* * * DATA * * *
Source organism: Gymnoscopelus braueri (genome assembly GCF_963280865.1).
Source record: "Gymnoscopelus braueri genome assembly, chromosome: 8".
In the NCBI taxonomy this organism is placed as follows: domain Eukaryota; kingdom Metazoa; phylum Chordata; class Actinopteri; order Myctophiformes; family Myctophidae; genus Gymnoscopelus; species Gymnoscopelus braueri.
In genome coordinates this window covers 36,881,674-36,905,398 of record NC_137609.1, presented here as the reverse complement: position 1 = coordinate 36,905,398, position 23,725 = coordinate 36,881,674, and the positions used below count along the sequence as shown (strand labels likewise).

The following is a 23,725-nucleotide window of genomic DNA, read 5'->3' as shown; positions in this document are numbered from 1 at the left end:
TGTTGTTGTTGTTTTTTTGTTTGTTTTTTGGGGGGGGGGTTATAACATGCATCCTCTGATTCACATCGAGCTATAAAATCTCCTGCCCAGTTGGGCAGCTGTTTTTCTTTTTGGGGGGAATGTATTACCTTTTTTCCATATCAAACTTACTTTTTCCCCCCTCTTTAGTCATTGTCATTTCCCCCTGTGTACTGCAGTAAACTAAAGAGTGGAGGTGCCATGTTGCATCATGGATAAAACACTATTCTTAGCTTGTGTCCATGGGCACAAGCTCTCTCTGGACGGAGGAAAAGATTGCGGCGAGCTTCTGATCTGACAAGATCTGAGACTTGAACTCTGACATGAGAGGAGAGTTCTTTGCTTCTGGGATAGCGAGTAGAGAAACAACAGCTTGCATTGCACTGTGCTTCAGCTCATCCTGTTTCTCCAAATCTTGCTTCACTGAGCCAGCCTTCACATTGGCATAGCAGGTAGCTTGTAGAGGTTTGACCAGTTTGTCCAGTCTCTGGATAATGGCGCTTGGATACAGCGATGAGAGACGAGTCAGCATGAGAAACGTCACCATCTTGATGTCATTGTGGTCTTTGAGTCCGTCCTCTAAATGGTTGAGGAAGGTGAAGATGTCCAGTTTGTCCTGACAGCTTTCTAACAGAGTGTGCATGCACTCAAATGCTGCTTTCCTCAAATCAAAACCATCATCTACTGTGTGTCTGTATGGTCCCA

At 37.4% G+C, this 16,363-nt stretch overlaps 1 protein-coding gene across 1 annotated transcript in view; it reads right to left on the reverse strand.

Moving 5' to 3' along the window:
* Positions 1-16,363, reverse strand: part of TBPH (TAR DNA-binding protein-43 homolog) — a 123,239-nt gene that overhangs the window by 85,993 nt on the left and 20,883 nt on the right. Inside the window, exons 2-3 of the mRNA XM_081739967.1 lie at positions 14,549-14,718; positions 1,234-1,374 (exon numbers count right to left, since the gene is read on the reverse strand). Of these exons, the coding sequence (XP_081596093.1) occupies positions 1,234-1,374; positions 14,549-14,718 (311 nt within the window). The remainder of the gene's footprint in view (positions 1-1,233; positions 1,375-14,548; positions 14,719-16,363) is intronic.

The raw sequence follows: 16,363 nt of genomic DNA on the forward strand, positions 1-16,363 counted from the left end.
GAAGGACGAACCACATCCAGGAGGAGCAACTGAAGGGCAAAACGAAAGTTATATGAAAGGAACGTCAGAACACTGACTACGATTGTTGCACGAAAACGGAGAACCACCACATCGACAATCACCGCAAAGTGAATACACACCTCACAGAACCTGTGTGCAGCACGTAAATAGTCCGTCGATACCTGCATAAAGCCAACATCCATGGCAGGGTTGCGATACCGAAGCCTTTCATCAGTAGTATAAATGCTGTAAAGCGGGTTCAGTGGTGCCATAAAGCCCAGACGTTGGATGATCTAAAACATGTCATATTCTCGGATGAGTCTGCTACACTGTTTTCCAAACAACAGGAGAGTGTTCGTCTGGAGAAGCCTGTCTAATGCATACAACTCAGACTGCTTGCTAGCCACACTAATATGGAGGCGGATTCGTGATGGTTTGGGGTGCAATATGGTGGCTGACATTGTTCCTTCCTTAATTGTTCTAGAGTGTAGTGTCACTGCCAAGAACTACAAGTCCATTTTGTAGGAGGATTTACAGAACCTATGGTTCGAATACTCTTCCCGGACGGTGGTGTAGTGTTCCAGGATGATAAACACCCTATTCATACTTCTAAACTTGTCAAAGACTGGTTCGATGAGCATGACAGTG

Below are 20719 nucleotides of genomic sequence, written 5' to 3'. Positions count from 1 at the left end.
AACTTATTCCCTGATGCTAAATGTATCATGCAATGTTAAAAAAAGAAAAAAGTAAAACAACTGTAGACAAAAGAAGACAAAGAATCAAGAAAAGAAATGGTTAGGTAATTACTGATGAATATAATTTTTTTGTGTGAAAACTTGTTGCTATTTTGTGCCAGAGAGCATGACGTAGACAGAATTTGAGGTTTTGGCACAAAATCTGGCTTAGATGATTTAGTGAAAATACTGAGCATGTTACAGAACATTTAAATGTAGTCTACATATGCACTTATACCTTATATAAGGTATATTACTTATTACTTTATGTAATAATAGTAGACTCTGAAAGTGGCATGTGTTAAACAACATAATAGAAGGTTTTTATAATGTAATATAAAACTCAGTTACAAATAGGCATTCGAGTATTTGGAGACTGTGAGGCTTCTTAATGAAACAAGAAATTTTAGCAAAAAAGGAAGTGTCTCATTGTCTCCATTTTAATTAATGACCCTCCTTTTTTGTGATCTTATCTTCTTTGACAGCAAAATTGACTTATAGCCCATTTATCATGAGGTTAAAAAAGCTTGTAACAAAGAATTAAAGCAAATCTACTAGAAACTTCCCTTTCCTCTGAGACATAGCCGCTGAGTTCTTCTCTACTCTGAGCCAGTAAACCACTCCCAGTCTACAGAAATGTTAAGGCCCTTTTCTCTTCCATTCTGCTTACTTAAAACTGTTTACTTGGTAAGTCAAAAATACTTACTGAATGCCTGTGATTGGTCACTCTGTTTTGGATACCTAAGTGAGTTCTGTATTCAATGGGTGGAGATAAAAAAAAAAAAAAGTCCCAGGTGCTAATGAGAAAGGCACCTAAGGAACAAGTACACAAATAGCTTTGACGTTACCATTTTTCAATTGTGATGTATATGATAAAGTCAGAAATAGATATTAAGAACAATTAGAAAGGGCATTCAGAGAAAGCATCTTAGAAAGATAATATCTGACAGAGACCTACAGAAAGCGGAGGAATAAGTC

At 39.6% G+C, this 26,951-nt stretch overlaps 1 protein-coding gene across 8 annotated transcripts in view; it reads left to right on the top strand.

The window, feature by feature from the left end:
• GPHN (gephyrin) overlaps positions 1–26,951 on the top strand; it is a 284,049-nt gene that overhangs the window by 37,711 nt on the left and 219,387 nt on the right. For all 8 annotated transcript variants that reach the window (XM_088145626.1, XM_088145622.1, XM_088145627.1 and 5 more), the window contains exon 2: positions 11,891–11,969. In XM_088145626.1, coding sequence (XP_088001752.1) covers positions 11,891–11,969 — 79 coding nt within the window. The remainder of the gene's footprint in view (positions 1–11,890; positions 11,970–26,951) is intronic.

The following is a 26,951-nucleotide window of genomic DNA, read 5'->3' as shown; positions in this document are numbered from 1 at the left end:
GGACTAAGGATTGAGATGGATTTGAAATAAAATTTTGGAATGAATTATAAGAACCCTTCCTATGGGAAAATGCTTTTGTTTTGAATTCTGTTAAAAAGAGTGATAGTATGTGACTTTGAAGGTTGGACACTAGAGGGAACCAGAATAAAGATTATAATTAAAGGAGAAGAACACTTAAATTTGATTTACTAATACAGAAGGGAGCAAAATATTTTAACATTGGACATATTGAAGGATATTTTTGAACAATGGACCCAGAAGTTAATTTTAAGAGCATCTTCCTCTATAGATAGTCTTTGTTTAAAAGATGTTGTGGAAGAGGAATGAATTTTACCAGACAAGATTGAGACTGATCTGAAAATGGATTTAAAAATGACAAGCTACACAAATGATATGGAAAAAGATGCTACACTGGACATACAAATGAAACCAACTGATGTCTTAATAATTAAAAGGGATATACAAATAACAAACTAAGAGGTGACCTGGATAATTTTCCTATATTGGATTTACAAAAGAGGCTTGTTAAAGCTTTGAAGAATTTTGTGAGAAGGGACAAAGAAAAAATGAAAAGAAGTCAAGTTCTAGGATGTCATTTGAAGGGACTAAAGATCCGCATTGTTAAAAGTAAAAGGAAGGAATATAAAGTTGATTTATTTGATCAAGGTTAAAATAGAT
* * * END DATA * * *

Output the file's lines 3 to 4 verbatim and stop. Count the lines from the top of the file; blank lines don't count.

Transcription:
In the NCBI taxonomy this organism is placed as follows: domain Eukaryota; kingdom Metazoa; phylum Chordata; class Actinopteri; order Myctophiformes; family Myctophidae; genus Gymnoscopelus; species Gymnoscopelus braueri.
In genome coordinates this window covers 36,881,674-36,905,398 of record NC_137609.1, presented here as the reverse complement: position 1 = coordinate 36,905,398, position 23,725 = coordinate 36,881,674, and the positions used below count along the sequence as shown (strand labels likewise).